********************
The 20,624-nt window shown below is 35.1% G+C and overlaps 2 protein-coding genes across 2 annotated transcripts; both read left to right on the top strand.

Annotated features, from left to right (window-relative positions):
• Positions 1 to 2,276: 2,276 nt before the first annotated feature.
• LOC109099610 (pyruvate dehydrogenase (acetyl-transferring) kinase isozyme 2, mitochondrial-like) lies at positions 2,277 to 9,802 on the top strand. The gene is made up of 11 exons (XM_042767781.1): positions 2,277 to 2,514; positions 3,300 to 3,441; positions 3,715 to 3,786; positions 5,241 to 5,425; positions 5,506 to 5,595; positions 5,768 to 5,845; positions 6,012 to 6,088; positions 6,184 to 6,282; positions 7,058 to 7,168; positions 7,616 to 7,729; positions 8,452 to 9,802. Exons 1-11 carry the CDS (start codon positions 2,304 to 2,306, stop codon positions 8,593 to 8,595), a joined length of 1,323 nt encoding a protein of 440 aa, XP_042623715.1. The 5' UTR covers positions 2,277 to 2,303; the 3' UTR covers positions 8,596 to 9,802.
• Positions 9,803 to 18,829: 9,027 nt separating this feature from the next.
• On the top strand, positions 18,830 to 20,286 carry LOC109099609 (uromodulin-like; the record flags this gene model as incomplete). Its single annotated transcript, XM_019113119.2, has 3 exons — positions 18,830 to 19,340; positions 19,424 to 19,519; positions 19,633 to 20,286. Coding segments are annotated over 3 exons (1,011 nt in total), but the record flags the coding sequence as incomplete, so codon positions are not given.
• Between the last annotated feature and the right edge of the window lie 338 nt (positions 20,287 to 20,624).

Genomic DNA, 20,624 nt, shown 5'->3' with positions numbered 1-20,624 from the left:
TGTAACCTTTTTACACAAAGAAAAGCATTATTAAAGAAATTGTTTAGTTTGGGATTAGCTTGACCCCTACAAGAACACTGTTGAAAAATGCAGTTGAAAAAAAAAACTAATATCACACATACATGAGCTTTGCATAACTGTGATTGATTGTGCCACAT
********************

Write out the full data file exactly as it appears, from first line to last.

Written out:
The 20,624-nt window shown below is 35.1% G+C and overlaps 2 protein-coding genes across 2 annotated transcripts; both read left to right on the top strand.

Annotated features, from left to right (window-relative positions):
• Positions 1 to 2,276: 2,276 nt before the first annotated feature.
• LOC109099610 (pyruvate dehydrogenase (acetyl-transferring) kinase isozyme 2, mitochondrial-like) lies at positions 2,277 to 9,802 on the top strand. The gene is made up of 11 exons (XM_042767781.1): positions 2,277 to 2,514; positions 3,300 to 3,441; positions 3,715 to 3,786; positions 5,241 to 5,425; positions 5,506 to 5,595; positions 5,768 to 5,845; positions 6,012 to 6,088; positions 6,184 to 6,282; positions 7,058 to 7,168; positions 7,616 to 7,729; positions 8,452 to 9,802. Exons 1-11 carry the CDS (start codon positions 2,304 to 2,306, stop codon positions 8,593 to 8,595), a joined length of 1,323 nt encoding a protein of 440 aa, XP_042623715.1. The 5' UTR covers positions 2,277 to 2,303; the 3' UTR covers positions 8,596 to 9,802.
• Positions 9,803 to 18,829: 9,027 nt separating this feature from the next.
• On the top strand, positions 18,830 to 20,286 carry LOC109099609 (uromodulin-like; the record flags this gene model as incomplete). Its single annotated transcript, XM_019113119.2, has 3 exons — positions 18,830 to 19,340; positions 19,424 to 19,519; positions 19,633 to 20,286. Coding segments are annotated over 3 exons (1,011 nt in total), but the record flags the coding sequence as incomplete, so codon positions are not given.
• Between the last annotated feature and the right edge of the window lie 338 nt (positions 20,287 to 20,624).

Genomic DNA, 20,624 nt, shown 5'->3' with positions numbered 1-20,624 from the left:
TGTAACCTTTTTACACAAAGAAAAGCATTATTAAAGAAATTGTTTAGTTTGGGATTAGCTTGACCCCTACAAGAACACTGTTGAAAAATGCAGTTGAAAAAAAAAACTAATATCACACATACATGAGCTTTGCATAACTGTGATTGATTGTGCCACAT